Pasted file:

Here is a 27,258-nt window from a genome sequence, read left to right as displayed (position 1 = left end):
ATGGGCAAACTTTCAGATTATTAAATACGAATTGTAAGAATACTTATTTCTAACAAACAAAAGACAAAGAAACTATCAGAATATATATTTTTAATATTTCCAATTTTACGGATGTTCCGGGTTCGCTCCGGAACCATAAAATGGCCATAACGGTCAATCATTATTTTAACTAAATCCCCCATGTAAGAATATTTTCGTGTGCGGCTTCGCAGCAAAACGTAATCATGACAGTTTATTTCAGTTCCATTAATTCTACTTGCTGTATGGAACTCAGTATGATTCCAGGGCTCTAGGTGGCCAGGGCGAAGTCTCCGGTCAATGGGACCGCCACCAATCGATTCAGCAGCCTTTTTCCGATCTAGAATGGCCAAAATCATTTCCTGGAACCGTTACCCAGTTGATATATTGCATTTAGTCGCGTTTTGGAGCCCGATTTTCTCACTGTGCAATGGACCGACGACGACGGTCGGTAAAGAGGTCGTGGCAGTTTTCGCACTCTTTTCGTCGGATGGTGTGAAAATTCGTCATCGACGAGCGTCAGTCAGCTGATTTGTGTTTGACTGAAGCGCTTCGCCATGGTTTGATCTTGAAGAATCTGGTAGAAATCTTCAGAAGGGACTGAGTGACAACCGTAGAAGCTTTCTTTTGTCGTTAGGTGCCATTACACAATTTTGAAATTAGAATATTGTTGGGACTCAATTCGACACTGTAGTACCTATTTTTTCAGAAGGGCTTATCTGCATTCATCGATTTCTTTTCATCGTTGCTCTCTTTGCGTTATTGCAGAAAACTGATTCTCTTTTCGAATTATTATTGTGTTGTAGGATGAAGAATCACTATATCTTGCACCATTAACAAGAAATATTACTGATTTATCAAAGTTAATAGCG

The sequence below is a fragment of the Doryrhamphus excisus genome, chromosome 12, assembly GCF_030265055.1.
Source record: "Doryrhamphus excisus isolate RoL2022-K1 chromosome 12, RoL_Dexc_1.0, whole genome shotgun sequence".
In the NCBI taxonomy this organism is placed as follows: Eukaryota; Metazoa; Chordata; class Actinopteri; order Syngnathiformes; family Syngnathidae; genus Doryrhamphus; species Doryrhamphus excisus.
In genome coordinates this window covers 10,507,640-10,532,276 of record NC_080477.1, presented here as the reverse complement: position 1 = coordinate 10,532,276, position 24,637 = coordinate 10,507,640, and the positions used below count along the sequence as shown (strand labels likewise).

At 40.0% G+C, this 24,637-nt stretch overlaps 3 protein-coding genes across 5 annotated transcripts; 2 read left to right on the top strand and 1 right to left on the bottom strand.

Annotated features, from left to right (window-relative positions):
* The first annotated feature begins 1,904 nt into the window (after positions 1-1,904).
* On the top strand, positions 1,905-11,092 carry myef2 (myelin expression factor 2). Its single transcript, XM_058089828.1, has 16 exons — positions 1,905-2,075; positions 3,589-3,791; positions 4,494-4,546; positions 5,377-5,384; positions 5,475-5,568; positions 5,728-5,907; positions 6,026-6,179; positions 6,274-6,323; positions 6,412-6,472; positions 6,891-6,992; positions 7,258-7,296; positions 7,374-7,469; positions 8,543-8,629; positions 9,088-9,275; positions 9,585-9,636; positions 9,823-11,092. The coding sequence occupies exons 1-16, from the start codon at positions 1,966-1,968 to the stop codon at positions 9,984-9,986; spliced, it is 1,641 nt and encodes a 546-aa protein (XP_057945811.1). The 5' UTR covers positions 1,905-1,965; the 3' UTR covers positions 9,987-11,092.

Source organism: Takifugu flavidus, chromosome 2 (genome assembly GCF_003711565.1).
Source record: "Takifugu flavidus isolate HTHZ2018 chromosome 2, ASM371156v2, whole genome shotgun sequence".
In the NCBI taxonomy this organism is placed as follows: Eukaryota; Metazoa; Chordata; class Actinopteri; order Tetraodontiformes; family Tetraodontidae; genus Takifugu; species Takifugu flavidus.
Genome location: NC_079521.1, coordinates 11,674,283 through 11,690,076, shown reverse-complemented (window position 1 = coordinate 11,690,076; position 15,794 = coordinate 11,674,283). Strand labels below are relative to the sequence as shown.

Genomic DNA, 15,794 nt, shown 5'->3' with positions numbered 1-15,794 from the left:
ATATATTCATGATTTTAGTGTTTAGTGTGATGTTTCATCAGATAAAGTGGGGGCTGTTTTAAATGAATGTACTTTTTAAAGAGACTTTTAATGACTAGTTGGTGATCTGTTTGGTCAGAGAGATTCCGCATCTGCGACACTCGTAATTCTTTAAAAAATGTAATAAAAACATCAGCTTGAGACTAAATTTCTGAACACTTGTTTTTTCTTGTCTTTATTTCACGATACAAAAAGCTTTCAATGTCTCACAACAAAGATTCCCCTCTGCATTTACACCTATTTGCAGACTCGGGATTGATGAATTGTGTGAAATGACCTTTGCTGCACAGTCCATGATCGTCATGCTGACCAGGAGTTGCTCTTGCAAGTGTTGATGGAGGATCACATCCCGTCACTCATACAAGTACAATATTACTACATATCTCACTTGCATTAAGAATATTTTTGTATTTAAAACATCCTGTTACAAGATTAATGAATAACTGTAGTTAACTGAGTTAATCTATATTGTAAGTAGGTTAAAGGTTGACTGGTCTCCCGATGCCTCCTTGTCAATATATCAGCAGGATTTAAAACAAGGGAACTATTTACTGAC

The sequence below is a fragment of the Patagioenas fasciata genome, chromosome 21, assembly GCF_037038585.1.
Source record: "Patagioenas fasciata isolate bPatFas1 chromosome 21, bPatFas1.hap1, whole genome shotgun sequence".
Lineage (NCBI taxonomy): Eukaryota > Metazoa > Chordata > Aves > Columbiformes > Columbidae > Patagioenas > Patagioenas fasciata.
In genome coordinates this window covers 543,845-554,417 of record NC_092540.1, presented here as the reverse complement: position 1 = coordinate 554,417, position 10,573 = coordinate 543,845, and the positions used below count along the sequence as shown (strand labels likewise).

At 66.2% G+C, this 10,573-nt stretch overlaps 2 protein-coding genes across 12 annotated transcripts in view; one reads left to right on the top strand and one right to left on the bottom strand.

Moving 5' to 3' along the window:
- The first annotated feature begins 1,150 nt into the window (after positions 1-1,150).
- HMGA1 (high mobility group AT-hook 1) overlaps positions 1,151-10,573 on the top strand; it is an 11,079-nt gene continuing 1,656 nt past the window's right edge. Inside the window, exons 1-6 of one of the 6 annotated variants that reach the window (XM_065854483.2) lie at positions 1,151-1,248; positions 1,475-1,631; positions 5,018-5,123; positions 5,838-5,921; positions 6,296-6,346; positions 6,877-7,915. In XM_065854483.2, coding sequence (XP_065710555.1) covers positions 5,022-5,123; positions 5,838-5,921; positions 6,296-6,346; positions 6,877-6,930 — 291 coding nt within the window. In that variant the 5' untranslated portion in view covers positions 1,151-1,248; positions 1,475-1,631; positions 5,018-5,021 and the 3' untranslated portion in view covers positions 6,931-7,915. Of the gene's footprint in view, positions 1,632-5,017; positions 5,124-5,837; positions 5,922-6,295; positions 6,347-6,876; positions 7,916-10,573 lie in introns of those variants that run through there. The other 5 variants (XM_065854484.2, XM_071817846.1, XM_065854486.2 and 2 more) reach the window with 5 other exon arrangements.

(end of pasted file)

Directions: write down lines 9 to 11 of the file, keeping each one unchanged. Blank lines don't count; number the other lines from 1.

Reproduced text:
* The first annotated feature begins 1,904 nt into the window (after positions 1-1,904).
* On the top strand, positions 1,905-11,092 carry myef2 (myelin expression factor 2). Its single transcript, XM_058089828.1, has 16 exons — positions 1,905-2,075; positions 3,589-3,791; positions 4,494-4,546; positions 5,377-5,384; positions 5,475-5,568; positions 5,728-5,907; positions 6,026-6,179; positions 6,274-6,323; positions 6,412-6,472; positions 6,891-6,992; positions 7,258-7,296; positions 7,374-7,469; positions 8,543-8,629; positions 9,088-9,275; positions 9,585-9,636; positions 9,823-11,092. The coding sequence occupies exons 1-16, from the start codon at positions 1,966-1,968 to the stop codon at positions 9,984-9,986; spliced, it is 1,641 nt and encodes a 546-aa protein (XP_057945811.1). The 5' UTR covers positions 1,905-1,965; the 3' UTR covers positions 9,987-11,092.

Source organism: Takifugu flavidus, chromosome 2 (genome assembly GCF_003711565.1).